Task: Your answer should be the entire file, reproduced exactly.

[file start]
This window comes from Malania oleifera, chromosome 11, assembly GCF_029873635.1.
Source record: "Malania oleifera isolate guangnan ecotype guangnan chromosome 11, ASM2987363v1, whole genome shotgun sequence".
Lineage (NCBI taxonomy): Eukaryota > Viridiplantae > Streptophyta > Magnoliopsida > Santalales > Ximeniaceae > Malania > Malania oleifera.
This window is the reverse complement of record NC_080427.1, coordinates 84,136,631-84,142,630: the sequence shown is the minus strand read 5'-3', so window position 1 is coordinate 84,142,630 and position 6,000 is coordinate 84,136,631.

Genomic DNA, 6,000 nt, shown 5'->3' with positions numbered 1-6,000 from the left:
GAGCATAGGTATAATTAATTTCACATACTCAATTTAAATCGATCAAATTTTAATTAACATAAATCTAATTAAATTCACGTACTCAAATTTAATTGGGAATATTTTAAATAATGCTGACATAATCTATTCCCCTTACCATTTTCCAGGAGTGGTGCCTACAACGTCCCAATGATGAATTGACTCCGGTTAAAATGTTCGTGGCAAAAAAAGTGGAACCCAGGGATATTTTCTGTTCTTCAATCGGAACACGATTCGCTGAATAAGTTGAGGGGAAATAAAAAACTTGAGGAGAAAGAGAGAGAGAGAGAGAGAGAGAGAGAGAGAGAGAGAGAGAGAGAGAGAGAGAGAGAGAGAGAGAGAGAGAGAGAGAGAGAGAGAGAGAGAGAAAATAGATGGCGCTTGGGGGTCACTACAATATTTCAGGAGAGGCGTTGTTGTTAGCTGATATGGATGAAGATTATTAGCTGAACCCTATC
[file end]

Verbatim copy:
This window comes from Malania oleifera, chromosome 11, assembly GCF_029873635.1.
Source record: "Malania oleifera isolate guangnan ecotype guangnan chromosome 11, ASM2987363v1, whole genome shotgun sequence".
Lineage (NCBI taxonomy): Eukaryota > Viridiplantae > Streptophyta > Magnoliopsida > Santalales > Ximeniaceae > Malania > Malania oleifera.
This window is the reverse complement of record NC_080427.1, coordinates 84,136,631-84,142,630: the sequence shown is the minus strand read 5'-3', so window position 1 is coordinate 84,142,630 and position 6,000 is coordinate 84,136,631.

Genomic DNA, 6,000 nt, shown 5'->3' with positions numbered 1-6,000 from the left:
GAGCATAGGTATAATTAATTTCACATACTCAATTTAAATCGATCAAATTTTAATTAACATAAATCTAATTAAATTCACGTACTCAAATTTAATTGGGAATATTTTAAATAATGCTGACATAATCTATTCCCCTTACCATTTTCCAGGAGTGGTGCCTACAACGTCCCAATGATGAATTGACTCCGGTTAAAATGTTCGTGGCAAAAAAAGTGGAACCCAGGGATATTTTCTGTTCTTCAATCGGAACACGATTCGCTGAATAAGTTGAGGGGAAATAAAAAACTTGAGGAGAAAGAGAGAGAGAGAGAGAGAGAGAGAGAGAGAGAGAGAGAGAGAGAGAGAGAGAGAGAGAGAGAGAGAGAGAGAGAGAGAGAGAGAGAGAGAGAAAATAGATGGCGCTTGGGGGTCACTACAATATTTCAGGAGAGGCGTTGTTGTTAGCTGATATGGATGAAGATTATTAGCTGAACCCTATC